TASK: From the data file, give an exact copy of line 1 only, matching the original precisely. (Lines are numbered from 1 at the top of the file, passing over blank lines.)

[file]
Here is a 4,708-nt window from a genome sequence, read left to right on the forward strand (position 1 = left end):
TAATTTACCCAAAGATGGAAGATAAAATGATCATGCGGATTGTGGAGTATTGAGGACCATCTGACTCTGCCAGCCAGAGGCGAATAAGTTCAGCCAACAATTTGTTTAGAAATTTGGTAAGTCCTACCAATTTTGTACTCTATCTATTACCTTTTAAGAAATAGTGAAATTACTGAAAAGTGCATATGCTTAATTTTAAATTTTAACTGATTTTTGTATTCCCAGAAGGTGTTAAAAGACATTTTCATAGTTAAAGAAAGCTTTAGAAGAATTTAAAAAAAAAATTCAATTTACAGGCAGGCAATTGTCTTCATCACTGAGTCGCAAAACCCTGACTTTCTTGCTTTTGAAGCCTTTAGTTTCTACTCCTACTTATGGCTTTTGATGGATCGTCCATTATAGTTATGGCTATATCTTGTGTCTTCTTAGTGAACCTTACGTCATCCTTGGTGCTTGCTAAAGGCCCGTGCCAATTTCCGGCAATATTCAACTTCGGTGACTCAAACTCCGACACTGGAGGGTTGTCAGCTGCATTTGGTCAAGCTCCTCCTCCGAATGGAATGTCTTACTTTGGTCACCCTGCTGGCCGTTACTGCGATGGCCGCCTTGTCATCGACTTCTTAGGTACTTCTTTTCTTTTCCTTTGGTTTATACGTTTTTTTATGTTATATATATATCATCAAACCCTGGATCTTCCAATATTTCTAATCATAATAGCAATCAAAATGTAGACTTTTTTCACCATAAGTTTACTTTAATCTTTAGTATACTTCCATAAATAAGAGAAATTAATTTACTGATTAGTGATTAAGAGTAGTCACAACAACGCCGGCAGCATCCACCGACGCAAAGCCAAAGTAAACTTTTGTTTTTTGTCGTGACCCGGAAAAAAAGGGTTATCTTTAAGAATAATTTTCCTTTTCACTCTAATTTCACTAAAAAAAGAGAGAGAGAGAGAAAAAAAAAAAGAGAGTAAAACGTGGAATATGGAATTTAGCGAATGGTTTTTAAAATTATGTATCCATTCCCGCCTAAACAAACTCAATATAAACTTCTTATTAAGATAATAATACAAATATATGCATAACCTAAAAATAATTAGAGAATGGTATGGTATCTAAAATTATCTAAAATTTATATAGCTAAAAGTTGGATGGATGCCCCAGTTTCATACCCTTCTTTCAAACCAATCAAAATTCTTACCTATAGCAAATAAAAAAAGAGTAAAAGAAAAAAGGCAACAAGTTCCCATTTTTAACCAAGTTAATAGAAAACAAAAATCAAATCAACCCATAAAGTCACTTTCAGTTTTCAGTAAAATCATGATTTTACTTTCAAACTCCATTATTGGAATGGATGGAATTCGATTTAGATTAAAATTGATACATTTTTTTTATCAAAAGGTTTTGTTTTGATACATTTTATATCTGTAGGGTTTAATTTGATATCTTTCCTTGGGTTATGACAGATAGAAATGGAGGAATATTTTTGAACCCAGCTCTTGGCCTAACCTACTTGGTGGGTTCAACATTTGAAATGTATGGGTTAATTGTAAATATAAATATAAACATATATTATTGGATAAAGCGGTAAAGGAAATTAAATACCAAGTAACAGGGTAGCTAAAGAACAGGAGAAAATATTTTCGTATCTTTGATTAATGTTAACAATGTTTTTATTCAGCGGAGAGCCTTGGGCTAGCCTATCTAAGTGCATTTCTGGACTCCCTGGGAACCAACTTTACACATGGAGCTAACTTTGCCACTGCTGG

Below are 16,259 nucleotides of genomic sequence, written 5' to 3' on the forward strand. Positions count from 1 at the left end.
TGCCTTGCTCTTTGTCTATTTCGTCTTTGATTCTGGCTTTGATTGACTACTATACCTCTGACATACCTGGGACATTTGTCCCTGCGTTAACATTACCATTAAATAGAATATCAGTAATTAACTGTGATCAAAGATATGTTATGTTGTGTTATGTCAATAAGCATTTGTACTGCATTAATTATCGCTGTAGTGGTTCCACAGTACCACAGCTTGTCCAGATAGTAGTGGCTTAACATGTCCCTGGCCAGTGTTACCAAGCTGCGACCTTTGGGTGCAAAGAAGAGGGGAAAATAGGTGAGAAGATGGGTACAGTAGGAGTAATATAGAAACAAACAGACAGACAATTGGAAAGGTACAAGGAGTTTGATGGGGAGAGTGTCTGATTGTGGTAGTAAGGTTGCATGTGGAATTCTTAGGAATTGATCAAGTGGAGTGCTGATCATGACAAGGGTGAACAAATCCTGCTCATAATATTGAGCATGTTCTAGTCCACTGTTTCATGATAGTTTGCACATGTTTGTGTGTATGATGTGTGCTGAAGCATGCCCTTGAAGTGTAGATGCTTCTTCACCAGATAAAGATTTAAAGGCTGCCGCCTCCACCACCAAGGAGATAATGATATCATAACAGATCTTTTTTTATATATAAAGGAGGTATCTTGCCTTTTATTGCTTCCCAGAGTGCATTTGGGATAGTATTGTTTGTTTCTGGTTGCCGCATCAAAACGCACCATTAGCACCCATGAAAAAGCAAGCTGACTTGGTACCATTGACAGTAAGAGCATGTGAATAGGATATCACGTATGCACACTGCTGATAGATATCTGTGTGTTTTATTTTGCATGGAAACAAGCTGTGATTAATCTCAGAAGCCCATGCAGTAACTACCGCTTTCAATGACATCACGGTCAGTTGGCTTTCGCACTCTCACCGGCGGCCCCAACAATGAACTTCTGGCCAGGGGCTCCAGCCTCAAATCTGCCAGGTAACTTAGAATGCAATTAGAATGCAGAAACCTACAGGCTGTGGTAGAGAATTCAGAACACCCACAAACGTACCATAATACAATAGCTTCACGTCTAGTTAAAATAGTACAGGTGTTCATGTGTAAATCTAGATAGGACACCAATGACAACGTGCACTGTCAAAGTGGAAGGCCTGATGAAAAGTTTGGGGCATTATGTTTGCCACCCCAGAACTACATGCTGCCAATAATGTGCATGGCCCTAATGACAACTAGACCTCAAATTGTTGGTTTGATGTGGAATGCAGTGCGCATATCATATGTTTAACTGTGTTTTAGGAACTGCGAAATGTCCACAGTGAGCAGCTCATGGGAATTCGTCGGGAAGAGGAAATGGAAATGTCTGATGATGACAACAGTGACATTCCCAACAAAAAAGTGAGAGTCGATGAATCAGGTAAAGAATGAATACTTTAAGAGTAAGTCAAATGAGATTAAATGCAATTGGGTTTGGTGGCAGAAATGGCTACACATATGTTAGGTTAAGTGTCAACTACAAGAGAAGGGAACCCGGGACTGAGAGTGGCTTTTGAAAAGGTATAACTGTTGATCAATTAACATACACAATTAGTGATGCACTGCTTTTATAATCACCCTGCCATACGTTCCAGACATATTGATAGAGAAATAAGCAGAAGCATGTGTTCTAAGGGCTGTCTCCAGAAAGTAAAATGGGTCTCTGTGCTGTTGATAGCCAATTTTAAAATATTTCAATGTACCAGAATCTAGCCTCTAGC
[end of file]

Here is a 4,708-nt window from a genome sequence, read left to right on the forward strand (position 1 = left end):